We also shared the news that on August 3, 2018, the Directorate of Gender Affairs’ (DoGA) Support and Referral Centre (SARC) signed a Memorandum of Understanding (MoU) with the Antigua and Barbuda High Court as part of the JURIST Project’s establishment of the SOMC in Antigua and Barbuda. The MoU outlines the goal and objectives of the SOMC, the principles guiding the work of practitioners in the SARC as well as the roles and responsibilities of the SARC and the Antigua and Barbuda High Court in providing support to complainants in sexual offence cases. The SARC is a one-stop location for adult (age 18+) victims, directly affected by gender based sexual violence (GBSV), to access necessary intervention and response services. 
This year, cases of gender-based violence tugged at our emotions as we read of an underage girl being raped, kidnapped and denied justice because of a lack of systems to ensure that the accused was prosecuted, despite the girl no longer wanting to testify; we broke the news about transgender woman, Angel Joseph, allegedly being killed at the hands of her enraged partner, Timothy Jackman, who has since been charged; we know of the suspected murder suicide of Latoya Craig and her ex-partner Bharat Kumar, who were  both found hanging  a month ago; in October we reported on a complaint by an alleged survivor of rape now facing sexual advances from a prosecutor; and of girls being sexually assaulted by adult men who are well known in society or well known to the victims’ families.
The national outrage suggests that we are moving away from a culture highlighted by Janice Joseph of Stockton University and member of the International Scientific and Professional Advisory Council of the United Nations Crime Prevention and Criminal Justice Programme (ISPAC). In her UN Congress presentation, during a workshop on Violence Against Women in the Caribbean: A Critical Analysis, she noted that, “Caribbean societies are organised around hierarchical gender power relations with male domination reducing women to economic and emotional dependency.”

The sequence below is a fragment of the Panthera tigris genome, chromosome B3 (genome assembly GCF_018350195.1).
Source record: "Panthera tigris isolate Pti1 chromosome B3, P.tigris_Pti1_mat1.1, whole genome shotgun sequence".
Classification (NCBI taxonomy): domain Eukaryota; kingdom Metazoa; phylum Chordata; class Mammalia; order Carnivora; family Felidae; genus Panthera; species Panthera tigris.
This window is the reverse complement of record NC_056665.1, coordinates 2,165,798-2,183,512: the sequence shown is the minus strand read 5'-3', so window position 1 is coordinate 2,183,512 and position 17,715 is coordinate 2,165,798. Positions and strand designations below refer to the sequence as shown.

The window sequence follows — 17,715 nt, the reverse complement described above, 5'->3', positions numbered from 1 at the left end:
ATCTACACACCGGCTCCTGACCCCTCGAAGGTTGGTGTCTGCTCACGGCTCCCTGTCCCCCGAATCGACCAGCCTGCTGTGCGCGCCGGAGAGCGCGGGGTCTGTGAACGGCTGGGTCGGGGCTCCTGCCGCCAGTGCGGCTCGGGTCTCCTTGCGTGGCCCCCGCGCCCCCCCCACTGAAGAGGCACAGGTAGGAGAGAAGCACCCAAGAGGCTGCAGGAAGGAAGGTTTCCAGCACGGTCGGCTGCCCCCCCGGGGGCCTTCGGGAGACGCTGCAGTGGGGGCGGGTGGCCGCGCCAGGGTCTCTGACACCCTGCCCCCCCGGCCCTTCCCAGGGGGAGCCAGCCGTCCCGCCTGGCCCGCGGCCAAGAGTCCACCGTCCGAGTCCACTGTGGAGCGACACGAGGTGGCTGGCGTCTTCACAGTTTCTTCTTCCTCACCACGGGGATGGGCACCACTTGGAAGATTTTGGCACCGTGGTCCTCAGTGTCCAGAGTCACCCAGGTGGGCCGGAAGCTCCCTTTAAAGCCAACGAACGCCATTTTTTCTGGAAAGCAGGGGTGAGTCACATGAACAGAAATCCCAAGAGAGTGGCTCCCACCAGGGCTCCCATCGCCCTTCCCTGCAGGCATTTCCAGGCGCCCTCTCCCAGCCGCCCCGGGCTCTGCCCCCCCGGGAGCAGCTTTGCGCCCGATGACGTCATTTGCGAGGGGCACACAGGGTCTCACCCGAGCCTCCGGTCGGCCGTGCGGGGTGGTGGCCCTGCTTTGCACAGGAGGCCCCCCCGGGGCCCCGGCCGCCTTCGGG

Once we look into these stories, then we ought to update, constantly, our prevention strategies given that the situations are usually never the same.
Our prevention strategies should be holistic, with multiple interventions undertaken in parallel in order to have long-lasting and permanent results. Many sectors, actors and stakeholders need to be engaged. More evidence is emerging on what interventions work to prevent violence—from community mobilisation, a change in social norms and comprehensive school interventions targeting staff and students, to economic empowerment and income supplements coupled with gender equality training. 
Our hope is that Antigua and Barbuda does not get left behind.
We invite you to visit www.antiguaobserver.com and give us your feedback on our opinions.